The Spin-Loc tank has to be installed with tools that come with the rifle. An Allen wrench loosens the single locking screw that allows the threaded bushing in the frame to turn freely. That bushing will join the tank to the frame. Don’t remove the locking screw — just loosen it so the threaded bushing can turn freely. A toothed wrench or spanner that comes with the gun can then turn the bushing to tighten it onto the tank. The tank itself cannot be turned much because neither the pressure gauge nor the male Foster fill nipple will clear the frame. So, the bushing has to be tightened onto the tank’s threads — drawing it onto the frame.
I have to say that it took me a couple tries before I got the tank threading straight onto the bushing. It’s a problem of controlling both the gun and the tank, so the tank’s threads do not start cross-threading. Both the bushing and the tank’s threads are steel, though, so the risk of damaging the threads is low. Just work carefully; and once the threads start to join, everything goes together easily.
Once the tank was on the gun, I adjusted the pull length by adjusting where the buttpad clamps to the rear of the tank. I noticed that the buttpad can also be flipped upside down, allowing it to extend lower for more contact with the shoulder, so I did that, too. In the end, I have the rifle set up for a 14-1/2-inch pull, which is ideal for me, and the buttpad is canted inward at the toe, which is how all my AirForce rifles are set up. There are several inches of adjustment with this pad, so fitting an adult shouldn’t be a problem. The picture at the top of this report shows the buttpad reversed like this.
New trigger and safety
I covered the new trigger and safety thoroughly in Part 1, but it’s new so I’ll mention it here. The trigger is 2-stage and not adjustable. I’ll give you the pull weight and critical data in the velocity test, which comes next, but we do know that it’s very crisp and stops after the sear is released.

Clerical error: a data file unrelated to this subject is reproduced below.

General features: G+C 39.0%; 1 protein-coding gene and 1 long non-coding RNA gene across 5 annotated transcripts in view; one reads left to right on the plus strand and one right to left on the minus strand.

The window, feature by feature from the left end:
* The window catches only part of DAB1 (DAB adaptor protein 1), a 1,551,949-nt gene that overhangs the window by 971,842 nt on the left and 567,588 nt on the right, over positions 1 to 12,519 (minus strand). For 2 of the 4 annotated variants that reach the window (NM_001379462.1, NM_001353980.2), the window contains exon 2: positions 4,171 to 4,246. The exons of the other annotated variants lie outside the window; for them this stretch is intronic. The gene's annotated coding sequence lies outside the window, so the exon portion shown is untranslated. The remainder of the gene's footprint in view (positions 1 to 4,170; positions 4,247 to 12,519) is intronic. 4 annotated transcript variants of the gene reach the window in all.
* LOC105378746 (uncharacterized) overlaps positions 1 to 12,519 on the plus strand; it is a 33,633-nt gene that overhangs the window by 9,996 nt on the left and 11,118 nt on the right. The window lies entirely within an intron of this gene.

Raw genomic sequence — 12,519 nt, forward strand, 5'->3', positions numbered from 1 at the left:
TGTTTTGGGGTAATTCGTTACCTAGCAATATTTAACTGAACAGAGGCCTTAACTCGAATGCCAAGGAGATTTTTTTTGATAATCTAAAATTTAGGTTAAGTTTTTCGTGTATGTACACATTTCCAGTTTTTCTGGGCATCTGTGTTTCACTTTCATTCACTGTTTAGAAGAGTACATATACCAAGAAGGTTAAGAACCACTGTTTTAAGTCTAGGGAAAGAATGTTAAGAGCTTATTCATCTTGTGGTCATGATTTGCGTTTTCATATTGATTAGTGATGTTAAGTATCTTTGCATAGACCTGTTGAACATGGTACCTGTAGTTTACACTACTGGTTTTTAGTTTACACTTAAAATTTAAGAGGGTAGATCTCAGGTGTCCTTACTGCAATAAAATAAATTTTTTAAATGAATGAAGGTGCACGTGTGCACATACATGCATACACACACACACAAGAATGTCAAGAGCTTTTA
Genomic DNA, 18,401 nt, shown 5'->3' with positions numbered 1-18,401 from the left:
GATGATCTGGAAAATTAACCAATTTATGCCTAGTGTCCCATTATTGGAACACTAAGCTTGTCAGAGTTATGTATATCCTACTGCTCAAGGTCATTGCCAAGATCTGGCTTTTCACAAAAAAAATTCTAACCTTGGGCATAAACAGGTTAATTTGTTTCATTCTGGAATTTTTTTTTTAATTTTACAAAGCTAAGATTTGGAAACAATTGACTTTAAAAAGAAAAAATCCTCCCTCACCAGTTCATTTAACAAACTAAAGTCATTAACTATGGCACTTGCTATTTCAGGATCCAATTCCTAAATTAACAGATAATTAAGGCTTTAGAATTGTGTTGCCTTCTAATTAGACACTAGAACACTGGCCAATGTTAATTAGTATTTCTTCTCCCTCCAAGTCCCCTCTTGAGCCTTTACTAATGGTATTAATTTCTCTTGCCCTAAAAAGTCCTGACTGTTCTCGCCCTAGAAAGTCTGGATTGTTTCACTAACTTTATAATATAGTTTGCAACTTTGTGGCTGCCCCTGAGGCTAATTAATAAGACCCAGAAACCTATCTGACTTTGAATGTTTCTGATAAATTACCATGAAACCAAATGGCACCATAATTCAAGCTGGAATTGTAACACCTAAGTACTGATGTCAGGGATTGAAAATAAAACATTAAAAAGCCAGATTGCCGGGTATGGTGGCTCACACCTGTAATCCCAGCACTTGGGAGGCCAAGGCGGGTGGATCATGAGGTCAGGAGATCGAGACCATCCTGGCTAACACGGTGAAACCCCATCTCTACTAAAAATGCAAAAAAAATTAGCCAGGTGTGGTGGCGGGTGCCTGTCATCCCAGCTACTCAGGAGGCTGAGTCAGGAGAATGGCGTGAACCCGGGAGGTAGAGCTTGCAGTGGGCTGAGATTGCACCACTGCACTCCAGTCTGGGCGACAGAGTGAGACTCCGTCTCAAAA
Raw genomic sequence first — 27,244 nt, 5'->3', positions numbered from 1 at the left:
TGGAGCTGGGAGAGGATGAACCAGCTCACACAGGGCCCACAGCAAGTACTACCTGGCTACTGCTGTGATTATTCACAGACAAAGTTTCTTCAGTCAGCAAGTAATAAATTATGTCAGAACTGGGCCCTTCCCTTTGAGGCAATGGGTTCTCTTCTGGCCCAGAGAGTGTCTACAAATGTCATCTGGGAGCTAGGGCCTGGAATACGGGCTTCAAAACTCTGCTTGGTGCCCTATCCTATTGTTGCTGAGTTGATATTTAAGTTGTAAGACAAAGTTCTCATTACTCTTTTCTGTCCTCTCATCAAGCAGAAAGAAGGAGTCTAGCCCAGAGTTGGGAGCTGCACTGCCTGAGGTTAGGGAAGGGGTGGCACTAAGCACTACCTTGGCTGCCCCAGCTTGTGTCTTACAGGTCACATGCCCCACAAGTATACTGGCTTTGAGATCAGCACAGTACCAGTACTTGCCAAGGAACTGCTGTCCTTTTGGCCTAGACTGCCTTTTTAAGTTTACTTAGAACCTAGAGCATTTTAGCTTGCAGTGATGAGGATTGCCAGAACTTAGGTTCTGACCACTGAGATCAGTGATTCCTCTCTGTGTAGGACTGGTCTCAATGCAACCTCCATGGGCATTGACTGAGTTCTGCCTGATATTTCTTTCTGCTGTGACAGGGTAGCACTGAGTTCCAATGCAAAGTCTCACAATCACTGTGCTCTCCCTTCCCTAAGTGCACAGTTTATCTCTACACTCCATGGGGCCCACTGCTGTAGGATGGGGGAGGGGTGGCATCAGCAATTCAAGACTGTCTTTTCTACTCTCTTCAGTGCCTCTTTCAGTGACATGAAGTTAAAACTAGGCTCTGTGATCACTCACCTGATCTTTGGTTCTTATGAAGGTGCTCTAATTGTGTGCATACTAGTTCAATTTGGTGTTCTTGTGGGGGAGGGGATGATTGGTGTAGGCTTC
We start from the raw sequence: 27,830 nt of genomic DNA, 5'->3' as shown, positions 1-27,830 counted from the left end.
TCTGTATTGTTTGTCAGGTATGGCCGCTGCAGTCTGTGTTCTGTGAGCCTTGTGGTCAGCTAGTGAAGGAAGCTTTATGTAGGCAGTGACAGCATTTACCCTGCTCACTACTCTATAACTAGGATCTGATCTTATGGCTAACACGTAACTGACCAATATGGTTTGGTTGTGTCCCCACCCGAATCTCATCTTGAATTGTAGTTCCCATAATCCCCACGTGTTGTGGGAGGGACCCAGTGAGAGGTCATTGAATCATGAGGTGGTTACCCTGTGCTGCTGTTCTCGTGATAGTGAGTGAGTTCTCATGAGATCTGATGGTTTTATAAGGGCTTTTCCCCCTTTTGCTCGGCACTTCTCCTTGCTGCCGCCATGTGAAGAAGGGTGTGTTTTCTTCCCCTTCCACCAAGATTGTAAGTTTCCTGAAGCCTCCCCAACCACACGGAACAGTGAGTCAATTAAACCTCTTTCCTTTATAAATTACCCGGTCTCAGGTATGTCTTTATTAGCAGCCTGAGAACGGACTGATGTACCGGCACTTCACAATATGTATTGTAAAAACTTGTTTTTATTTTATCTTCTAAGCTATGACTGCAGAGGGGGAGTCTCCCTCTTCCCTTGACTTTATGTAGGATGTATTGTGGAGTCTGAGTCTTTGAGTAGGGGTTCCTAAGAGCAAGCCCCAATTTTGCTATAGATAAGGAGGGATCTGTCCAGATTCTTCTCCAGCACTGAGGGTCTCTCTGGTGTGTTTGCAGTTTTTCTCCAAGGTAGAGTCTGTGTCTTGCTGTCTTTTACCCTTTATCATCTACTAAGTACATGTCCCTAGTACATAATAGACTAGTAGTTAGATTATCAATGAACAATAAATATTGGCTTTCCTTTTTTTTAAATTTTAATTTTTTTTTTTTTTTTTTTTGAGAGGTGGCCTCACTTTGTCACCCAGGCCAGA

The biggest difference in this trigger is that it cannot be uncocked. The gun, once cocked, must be fired. Since the Spin-Loc tank cannot be easily removed, the question becomes: Can you release the trigger without opening the valve? As it turns out, you can. Simply move the bolt a little forward so it isn’t pressed against the valve (which is referred to as the top hat), hold it there with your thumb and pull the trigger. Your thumb will catch the striker before it opens the valve very far, limiting the amount of air the gun fires. As convenient as this is, I would only do it with an unloaded (no pellet in the breech) gun that’s pointed in a direction that would be safe to fire. Because if you misjudge where the bolt has to stop, the gun could still fire a pellet.
The Condor SS comes with an 18-inch Lothar Walther barrel in your choice of calibers (from .177 through .25). Naturally, you can change the barrels as with all other AirForce sporting rifles, so you can own all 4 calibers for a fraction of what 4 complete guns would cost.
Ahead of the barrel is the system of baffles that make the SS what it is. I’ll show those in the next report, but there’s something that nobody has mentioned, yet. This rifle will also accept a tank with a standard valve; and if you use one of those, you’ll get twice the number of shots as you get from the Hi-Flo tank that comes standard on the Condor. And because of the 18-inch barrel, the gun will also be more powerful than a stock Talon SS. So, you’ll have great power and lots of shots! This is so intriguing that I’ll test it for you after I complete the full test of this gun as it comes from the factory.
Like all AirForce sporting rifles, this new one also has adjustable power. We’ll experiment with that when we test the rifle for velocity.
The Condor SS is made of aluminum, steel and some soft synthetic parts such as the grips and forearm. It has very straight lines, and the buttpad that drops down plus the raised scope rail make it quite easy to adapt to scope use. The accuracy is legendary, and we’ll put that to the test at multiple distances.
I’ve waited a long time to test this gun for you. So, sit back and enjoy this — it’s going to be a long ride.